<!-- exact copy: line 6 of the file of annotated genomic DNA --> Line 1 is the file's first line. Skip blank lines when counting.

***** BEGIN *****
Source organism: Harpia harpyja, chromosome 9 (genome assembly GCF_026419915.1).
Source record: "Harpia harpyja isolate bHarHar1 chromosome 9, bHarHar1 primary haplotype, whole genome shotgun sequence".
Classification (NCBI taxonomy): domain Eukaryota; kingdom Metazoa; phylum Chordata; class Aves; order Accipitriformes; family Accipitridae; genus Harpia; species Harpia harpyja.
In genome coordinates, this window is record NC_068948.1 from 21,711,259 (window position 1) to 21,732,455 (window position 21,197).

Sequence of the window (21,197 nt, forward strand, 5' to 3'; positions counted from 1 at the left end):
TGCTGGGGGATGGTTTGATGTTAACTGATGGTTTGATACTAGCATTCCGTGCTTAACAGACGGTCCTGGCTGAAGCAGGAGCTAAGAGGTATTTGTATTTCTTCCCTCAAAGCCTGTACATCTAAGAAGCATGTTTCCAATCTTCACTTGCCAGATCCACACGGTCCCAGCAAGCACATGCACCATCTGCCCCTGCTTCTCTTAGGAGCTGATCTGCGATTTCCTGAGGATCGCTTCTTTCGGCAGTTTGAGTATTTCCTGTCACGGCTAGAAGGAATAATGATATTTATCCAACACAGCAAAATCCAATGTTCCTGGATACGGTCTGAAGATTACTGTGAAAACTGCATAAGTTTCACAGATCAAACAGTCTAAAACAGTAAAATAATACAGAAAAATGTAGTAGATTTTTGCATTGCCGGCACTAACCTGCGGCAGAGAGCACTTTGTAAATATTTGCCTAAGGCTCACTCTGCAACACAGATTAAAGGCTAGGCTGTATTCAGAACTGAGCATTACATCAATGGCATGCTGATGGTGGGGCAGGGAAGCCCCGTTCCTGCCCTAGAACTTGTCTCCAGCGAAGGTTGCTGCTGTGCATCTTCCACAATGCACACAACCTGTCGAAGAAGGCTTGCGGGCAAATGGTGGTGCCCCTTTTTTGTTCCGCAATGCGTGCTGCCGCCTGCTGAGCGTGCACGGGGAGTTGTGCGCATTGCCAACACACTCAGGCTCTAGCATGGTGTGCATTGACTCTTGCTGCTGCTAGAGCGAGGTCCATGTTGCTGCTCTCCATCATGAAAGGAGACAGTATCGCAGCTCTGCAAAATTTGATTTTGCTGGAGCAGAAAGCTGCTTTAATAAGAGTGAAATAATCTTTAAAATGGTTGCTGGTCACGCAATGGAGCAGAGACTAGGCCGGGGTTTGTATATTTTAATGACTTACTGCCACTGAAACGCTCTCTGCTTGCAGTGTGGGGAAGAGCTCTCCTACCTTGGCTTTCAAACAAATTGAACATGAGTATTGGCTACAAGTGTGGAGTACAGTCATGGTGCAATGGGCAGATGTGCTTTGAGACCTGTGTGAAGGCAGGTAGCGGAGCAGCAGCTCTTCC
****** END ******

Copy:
TGCTGGGGGATGGTTTGATGTTAACTGATGGTTTGATACTAGCATTCCGTGCTTAACAGACGGTCCTGGCTGAAGCAGGAGCTAAGAGGTATTTGTATTTCTTCCCTCAAAGCCTGTACATCTAAGAAGCATGTTTCCAATCTTCACTTGCCAGATCCACACGGTCCCAGCAAGCACATGCACCATCTGCCCCTGCTTCTCTTAGGAGCTGATCTGCGATTTCCTGAGGATCGCTTCTTTCGGCAGTTTGAGTATTTCCTGTCACGGCTAGAAGGAATAATGATATTTATCCAACACAGCAAAATCCAATGTTCCTGGATACGGTCTGAAGATTACTGTGAAAACTGCATAAGTTTCACAGATCAAACAGTCTAAAACAGTAAAATAATACAGAAAAATGTAGTAGATTTTTGCATTGCCGGCACTAACCTGCGGCAGAGAGCACTTTGTAAATATTTGCCTAAGGCTCACTCTGCAACACAGATTAAAGGCTAGGCTGTATTCAGAACTGAGCATTACATCAATGGCATGCTGATGGTGGGGCAGGGAAGCCCCGTTCCTGCCCTAGAACTTGTCTCCAGCGAAGGTTGCTGCTGTGCATCTTCCACAATGCACACAACCTGTCGAAGAAGGCTTGCGGGCAAATGGTGGTGCCCCTTTTTTGTTCCGCAATGCGTGCTGCCGCCTGCTGAGCGTGCACGGGGAGTTGTGCGCATTGCCAACACACTCAGGCTCTAGCATGGTGTGCATTGACTCTTGCTGCTGCTAGAGCGAGGTCCATGTTGCTGCTCTCCATCATGAAAGGAGACAGTATCGCAGCTCTGCAAAATTTGATTTTGCTGGAGCAGAAAGCTGCTTTAATAAGAGTGAAATAATCTTTAAAATGGTTGCTGGTCACGCAATGGAGCAGAGACTAGGCCGGGGTTTGTATATTTTAATGACTTACTGCCACTGAAACGCTCTCTGCTTGCAGTGTGGGGAAGAGCTCTCCTACCTTGGCTTTCAAACAAATTGAACATGAGTATTGGCTACAAGTGTGGAGTACAGTCATGGTGCAATGGGCAGATGTGCTTTGAGACCTGTGTGAAGGCAGGTAGCGGAGCAGCAGCTCTTCC